dsc00309Her name was Judith.  She is 78 years of age.

Her tiny body frame had curvature from a slightly arched back however, she held eye contact when conversing.  And although she spoke with a British accent, she had weathered the New Zealand enunciation from having lived here so long.  Her current place of residence is Wanganui.

Taking the bus to Tongariro National Park, she had booked into the YHA Hostel for three nights.  Rapport was quick when she threw out a smile and salutation greeting.  She did this with everyone whom glanced her way.  Only the very young didn’t bother to acknowledge her presence perhaps seeing some old woman out of character in a youth hostel.

When we arrived back after our crossing on Christmas Day, she had perched herself in a corner.  Probably sat there all day as her ability to walk very far was limited due to her now frailness.  A plastic bag with goodies to keep her nourished and a book borrowed from the Library.  Yet, her smile of belonging was infectious.  There was further communication describing our day on the volcanic tundra and then it was our turn.  We listened to her describing her experiences of walking the lands back in the 70’s.  Those days for her are long gone but she painted the picture as if she too had joined us on our walk only a few hours earlier.

Another family trying to co-share the oven had their pork roll generate smoke to fog the kitchen and dining area but luckily, didn’t set off the smoke alarm.  We changed method to microwave and then pan fry our vegetables to accompany our medium rare steak.  Judith shared her icing sugar for us to sprinkle on our strawberries.  It was our Christmassy treat and certainly masked the bitterness zing of just a raw berry.

Catching a train to Palmerston North and then a bus to Wanganui, Judith was returning home today.  We asked how she was getting to the station 800 metres down the road.  I’ll just walk and my suitcase has wheels.  BClaire escorted her pulling the handle for Judith and there was time for BClaire to shout a coffee at the station café.  A return treat for her icing sugar donation.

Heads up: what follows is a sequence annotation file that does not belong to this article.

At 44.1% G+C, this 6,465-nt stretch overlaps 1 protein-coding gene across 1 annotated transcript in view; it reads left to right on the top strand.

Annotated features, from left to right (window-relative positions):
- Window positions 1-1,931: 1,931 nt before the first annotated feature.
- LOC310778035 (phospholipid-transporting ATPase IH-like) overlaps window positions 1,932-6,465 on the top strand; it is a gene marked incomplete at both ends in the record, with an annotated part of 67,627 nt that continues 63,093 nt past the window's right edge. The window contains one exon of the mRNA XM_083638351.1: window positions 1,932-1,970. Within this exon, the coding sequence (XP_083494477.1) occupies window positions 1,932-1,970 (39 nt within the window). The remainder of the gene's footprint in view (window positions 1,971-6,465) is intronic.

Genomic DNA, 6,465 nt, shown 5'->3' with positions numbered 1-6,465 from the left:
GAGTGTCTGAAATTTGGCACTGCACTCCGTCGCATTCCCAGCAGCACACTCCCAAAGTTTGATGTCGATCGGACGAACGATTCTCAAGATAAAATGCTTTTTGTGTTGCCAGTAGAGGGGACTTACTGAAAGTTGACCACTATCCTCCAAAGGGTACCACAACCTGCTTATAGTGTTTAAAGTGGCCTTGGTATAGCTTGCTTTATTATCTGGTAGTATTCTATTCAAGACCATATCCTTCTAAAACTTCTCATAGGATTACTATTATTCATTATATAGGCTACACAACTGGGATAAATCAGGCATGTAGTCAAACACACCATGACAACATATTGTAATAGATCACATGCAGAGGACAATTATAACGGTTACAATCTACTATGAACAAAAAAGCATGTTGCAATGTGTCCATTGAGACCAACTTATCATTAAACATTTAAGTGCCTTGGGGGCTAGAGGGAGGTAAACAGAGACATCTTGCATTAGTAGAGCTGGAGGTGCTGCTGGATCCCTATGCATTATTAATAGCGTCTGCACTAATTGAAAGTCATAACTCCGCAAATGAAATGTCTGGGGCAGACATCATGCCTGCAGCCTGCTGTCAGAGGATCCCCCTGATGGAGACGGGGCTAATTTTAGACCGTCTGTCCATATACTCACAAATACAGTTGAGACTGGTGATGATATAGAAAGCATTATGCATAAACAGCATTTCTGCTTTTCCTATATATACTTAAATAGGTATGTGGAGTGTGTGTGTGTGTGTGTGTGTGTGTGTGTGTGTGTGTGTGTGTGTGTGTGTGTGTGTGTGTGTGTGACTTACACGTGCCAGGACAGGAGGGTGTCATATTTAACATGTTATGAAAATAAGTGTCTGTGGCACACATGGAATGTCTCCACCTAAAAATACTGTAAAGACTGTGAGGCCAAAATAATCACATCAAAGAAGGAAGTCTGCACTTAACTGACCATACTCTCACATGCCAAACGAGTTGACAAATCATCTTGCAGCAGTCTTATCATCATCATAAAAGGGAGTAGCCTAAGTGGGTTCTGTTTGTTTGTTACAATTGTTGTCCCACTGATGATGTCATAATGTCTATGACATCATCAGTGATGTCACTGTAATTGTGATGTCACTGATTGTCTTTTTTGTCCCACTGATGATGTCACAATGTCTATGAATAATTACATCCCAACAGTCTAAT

Judith has no immediate family in New Zealand.  Some nephews and nieces but they have their own lives.  She has lots of friends and associations which begged the question why she would come to the YHA hostel at the Park to spend Christmas Day?  We have yet to experience solitude loneliness at an old age.  Even then we would want to be around fellow beings to share in the emotion the day itself conjures up.  Even a cat would suffice we suppose!

Our inquisitive minds asked the question, why here Judith?  Why have you come to the Park to spend your Christmas day with total strangers?

Her response:

”If I had of stayed at home, there would be too many people who would make a fuss over me and I get that all year.  This was a place I could get to with public transport.  It’s a place to be able to have some quiet time in my own space.  I chose this place because it’s where nature can be seen from the window and, this place brings back some fond memories of when I traversed the view I could see from where I sat.  The people I have met here during my time keeps my memories young.  Whilst I still can remember.”

We have arranged to meet up for another coffee when we arrive into Wanganui after the canoeing section of the Te Araroa Trail.

The loveliest genuine smile you could ever wish for in a fellow being.

The place wasn’t the same without her presence today.  But remembered.